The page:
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Align the secondary mirror

The next step is to centre the reflections from the secondary by aligning the secondary using the secondary alignment screws while viewing from the pinole. The criterion for success is that the spider vanes are reflected back on themselves and the image of the pinhole is centred in the secondary.

The last step is to take this mechanically adjusted telescope and point it at a star to refine the image for fine symmetry and centring on axis.

for imaging this can be done following the DSI collimation instructions or visually using the star test and rocking focus between inside and outside to make sure the expanding and compressing star image crosses the focus point evenly and symetrically. I normally touch this up using the primary mirror adjusters.

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Here are a few sample images to show the effect ( i believe ) of the separation not being set correctly ( or the mirrors being out of perfect presecription for correction ).

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Inter-mirror spacing setting

This part is about setting the mirror spacing which is one of the many crucial parameters for telescope performance. The RC optical quslity is dependent on the optical conditions for removal of spherical aberration being met. This means the spacing needs to be correct.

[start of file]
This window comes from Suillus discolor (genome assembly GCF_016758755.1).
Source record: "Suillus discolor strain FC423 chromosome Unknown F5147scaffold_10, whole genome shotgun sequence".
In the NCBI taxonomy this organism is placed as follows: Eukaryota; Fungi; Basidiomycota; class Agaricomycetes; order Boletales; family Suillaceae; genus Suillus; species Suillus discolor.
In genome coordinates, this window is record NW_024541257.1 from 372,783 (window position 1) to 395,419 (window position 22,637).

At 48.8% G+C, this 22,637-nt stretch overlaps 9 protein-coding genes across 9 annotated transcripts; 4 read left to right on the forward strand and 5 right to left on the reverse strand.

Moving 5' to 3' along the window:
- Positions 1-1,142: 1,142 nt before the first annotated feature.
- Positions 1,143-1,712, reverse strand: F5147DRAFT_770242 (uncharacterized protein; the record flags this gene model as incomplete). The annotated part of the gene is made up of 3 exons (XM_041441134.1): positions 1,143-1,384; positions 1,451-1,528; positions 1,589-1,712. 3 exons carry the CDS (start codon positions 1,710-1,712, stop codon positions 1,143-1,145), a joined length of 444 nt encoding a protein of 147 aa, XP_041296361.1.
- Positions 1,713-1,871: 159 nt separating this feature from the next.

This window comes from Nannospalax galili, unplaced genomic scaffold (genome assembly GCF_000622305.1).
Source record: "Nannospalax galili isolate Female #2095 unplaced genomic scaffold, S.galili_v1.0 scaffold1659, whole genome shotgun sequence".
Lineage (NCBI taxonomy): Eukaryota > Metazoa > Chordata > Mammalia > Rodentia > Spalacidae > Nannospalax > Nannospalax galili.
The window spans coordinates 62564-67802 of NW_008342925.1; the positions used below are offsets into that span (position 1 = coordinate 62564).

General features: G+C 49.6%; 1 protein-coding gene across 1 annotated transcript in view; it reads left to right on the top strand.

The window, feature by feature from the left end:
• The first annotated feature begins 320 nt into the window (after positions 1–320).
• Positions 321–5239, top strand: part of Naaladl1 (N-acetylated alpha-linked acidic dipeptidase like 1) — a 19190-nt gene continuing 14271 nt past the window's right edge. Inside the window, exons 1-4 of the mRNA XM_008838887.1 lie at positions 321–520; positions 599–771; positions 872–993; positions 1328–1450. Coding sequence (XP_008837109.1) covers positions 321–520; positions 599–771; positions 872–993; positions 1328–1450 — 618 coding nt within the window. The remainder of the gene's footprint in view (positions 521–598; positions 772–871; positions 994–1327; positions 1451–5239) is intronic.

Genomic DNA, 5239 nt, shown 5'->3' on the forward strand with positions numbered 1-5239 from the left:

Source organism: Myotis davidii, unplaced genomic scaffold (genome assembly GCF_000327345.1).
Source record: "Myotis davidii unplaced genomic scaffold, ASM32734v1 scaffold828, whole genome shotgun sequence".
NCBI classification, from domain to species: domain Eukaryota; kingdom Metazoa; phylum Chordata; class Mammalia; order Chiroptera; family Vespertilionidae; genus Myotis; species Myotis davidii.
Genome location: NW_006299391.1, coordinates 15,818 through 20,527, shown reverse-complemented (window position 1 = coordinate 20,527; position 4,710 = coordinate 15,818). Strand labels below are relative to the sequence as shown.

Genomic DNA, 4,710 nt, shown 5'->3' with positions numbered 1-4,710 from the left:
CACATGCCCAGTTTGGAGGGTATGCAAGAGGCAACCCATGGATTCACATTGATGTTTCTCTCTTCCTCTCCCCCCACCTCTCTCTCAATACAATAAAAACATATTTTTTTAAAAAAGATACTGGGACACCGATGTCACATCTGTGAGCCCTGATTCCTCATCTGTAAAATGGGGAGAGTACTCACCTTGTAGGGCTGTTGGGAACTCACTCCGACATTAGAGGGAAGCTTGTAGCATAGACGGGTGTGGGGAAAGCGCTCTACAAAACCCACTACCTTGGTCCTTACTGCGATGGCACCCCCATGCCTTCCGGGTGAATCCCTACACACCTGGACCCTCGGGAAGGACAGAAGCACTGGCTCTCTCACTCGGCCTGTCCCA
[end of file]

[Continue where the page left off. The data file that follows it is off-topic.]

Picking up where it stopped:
To do this I use a ronchi eyepiece I made for the dual-pass testing of the cassegrain optics to determine the separation point when the ronchi lines are parallel and straight. Straight but divergent lines indicate a tilt problem . Curved lines indicate a spacing problem or built-in under or over-correction. I do the test just inside focus with 3-5 lines visible across the star image for sensitivity and clarity. What I have found with both the original cassegrain optics and now with the RC figured optics is that the sensitivity of this test is low. I can move the secondary quite a large distance and see little effect at the eyepiece of the shape of the lines just inside focus, even though the image moves So in the absence of anything else, I have to fall back on the mirror prescription and set the distance by ruler and start to inspect the star sizes and adjust the mirror spacing to make them the smallest size possible.

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Kitchen-sink collimation

There are numerous ways to collimate a RC. All of them bar this one: link to Kitchen sink collimation article.rely on the mechanical alignment of the telescope being taken for granted, concentrating on mirror alignment only and maybe with the focuser too. However when you build your own, you need to address the issue of the mechanical components not necessarily being in alignment and needing to take actions to make this happen.

In the past I might have simply followed the DSI process which DSI process which uses a camera to collimate after visual alignment or one of the many Cassegrain processes which tend to align the secondary first to centre the reflections and then the primary to fill it properly.

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2nd-light Optical Trials

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Imaging results

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Lessons Learnt